Perhaps it should come as no surprise that all 28 respondents to this month’s Off The Record poll thought the client relations skills of the overall asset management industry were merely good to mediocre – but when it came to the manager they have known best or longest, almost all rated them good to excellent.
A UK fund commented: “There was originally a layer of consultants between the trustees and our asset managers, but over time I have developed good direct contact with them and their client responsiveness has improved considerably.”
Eight respondents rated the asset manager they have known best or longest as excellent, with a Dutch fund stating: “[They] deeply understand our needs and offer tailor-made solutions.” Just one respondent described their asset manager as mediocre.
But even when it came to the overall industry, no-one rated client relations poorly, and three-quarters rated them as good. “They know where the money is coming from, but they sometimes let the strength of institutional inertia dull their sense of client focus,” said a UK fund.
The remaining quarter felt their skills were mediocre, and a Dutch fund commented: “It seems the asset manager is [more focused] on his own interests, than in the interests of the pension funds.”
Seventeen respondents said an asset manager had given them unexpected advice that they had found useful. A UK fund stated: “Sometimes in broad based discussions around the objectives of the pension fund, asset managers have made suggestions that we may not previously have considered as an option or opportunity.”
The majority conducted manager selection (18 respondents) and tactical asset allocation (11) in-house. Nine respondents carried out strategic advice/strategic asset allocation in-house, while 12 used an investment consultant, five used an asset manager, and two employed a fiduciary manager. Seven used an investment consultant for manager selection, while six did so for tactical asset allocation. A UK fund said: “We use consultants, but have developed an in-house capability that challenges them on all three aspects.”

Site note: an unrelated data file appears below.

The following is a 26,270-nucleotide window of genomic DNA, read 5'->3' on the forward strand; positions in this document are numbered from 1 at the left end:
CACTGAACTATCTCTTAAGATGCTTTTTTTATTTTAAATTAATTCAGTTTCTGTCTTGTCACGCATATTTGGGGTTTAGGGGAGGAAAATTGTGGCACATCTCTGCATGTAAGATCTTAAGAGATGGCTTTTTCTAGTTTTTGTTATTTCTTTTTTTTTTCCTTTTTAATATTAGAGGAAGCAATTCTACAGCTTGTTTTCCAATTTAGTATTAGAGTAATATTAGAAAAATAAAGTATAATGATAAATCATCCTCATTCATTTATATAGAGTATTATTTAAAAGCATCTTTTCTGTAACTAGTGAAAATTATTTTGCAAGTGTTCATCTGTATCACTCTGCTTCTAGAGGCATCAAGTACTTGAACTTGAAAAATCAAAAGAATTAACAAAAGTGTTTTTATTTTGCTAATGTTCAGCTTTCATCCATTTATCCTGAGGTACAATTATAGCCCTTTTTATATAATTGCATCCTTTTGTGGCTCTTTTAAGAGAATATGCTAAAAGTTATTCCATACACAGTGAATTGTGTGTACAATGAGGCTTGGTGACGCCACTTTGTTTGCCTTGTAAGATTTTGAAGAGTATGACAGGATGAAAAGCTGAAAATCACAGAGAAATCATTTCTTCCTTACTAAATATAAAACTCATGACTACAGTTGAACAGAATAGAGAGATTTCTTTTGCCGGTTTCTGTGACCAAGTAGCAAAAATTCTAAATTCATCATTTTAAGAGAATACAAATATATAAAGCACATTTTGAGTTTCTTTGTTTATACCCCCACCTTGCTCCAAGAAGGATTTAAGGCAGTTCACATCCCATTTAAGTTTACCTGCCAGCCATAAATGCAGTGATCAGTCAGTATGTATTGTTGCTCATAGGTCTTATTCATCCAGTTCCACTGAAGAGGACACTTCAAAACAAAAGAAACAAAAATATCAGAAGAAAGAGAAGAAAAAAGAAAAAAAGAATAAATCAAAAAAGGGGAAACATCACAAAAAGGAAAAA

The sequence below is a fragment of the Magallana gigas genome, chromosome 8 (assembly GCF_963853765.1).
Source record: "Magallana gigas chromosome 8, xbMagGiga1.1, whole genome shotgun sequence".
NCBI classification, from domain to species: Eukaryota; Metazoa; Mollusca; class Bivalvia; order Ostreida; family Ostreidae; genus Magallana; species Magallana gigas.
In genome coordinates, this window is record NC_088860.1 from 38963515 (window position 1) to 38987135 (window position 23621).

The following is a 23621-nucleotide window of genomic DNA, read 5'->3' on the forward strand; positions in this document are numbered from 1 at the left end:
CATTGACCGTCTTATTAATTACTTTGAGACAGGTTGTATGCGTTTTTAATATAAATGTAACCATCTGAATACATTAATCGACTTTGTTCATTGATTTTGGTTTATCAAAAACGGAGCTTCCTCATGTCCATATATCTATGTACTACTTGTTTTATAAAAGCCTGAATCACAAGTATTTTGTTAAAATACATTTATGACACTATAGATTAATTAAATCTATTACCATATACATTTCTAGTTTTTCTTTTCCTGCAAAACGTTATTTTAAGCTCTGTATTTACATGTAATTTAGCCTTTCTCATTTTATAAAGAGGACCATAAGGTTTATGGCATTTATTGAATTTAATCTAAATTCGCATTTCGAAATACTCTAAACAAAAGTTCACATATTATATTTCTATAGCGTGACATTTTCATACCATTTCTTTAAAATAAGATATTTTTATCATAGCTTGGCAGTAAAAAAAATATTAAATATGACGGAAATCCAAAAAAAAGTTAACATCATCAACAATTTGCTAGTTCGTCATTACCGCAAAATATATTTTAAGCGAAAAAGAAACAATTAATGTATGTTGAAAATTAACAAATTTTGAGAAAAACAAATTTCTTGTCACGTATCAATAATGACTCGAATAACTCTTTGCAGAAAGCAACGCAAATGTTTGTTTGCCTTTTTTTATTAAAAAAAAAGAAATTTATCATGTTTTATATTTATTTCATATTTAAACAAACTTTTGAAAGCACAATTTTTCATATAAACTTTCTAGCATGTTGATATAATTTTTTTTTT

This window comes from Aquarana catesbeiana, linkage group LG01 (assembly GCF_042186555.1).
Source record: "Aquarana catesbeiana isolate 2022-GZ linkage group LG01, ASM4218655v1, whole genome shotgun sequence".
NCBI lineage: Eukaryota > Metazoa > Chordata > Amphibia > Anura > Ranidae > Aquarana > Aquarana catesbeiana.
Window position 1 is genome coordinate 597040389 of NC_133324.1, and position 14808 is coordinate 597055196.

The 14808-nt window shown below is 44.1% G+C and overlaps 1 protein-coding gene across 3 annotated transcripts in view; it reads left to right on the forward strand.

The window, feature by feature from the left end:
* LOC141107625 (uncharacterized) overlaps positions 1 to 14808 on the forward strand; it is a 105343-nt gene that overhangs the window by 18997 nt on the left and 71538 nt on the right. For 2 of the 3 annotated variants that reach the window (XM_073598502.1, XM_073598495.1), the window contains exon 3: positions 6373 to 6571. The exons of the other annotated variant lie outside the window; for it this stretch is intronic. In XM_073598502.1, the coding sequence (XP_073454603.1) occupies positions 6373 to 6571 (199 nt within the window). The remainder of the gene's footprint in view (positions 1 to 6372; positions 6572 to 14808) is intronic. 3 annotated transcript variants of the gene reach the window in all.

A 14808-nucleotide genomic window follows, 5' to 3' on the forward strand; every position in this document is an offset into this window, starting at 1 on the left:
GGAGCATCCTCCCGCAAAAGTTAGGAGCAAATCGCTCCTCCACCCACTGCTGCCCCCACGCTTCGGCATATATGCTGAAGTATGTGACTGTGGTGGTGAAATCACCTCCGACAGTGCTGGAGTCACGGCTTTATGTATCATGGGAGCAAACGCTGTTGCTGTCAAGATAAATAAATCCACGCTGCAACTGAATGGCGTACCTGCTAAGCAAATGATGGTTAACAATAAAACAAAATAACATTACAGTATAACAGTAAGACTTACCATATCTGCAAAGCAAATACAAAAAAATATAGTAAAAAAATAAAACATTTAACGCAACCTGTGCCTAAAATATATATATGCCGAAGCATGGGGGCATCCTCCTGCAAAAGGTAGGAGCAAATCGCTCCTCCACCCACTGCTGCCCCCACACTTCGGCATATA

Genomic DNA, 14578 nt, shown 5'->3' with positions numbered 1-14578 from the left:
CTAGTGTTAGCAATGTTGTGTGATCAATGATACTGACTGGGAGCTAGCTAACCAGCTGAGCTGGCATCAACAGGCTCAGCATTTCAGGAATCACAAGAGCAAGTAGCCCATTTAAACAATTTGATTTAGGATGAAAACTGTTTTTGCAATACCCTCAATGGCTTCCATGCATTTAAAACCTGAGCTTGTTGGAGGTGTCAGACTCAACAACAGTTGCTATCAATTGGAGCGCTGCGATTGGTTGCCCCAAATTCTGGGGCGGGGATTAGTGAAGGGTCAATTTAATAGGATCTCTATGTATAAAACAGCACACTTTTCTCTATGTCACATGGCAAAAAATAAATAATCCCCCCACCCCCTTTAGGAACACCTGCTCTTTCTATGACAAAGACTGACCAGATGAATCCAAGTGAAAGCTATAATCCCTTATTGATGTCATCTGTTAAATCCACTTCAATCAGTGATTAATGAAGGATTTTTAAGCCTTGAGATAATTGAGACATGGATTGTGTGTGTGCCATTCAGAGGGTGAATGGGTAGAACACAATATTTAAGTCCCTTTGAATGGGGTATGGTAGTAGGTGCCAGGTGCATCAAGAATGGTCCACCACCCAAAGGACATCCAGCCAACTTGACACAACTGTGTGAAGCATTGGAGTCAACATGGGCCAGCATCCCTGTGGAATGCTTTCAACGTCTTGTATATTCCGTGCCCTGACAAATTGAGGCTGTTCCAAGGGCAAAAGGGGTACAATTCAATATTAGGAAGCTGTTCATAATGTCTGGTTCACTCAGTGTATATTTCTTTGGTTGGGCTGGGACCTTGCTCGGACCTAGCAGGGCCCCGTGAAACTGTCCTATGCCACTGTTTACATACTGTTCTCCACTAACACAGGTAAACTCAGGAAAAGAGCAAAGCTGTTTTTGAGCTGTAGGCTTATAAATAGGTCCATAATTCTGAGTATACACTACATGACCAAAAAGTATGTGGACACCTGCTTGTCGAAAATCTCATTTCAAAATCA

Eight funds felt smaller/local investment consultants gave the best investment advice. Seven favoured in-house resources, six liked asset managers’ solutions teams, three favoured large/international investment consultants, and one chose fiduciary management divisions within asset managers.
A Swedish scheme commented: “In-house steering, control and selection of strategic partners gives an efficient process and in-house accountability.”
Just over half of those polled thought that, depending on the culture of the firm, asset managers could sometimes credibly play the role of ‘trusted adviser’ to pension funds. A further four respondents said they could always do so. However, six felt they could not play this role.
“They can provide valuable viewpoints and specialist knowledge about particular markets,” said a Danish fund. “Some asset managers also have almost independent asset allocation teams, which provide good advice. But the end decisions about asset allocation and manager selection must always be taken by someone whose salary is paid solely by the client/pension fund.”
A Belgian fund believed that, in order for asset managers to better play the role of ‘trusted adviser’, they should “be an asset manager only and have no other kind of business, to avoid conflicts of interest.”
The Danish fund added: “They must make fee structures which make them independent from unfortunate incentives. For example, an asset manager who is supposed to give advice on asset allocation must not be making more money on equity products than fixed-income products.”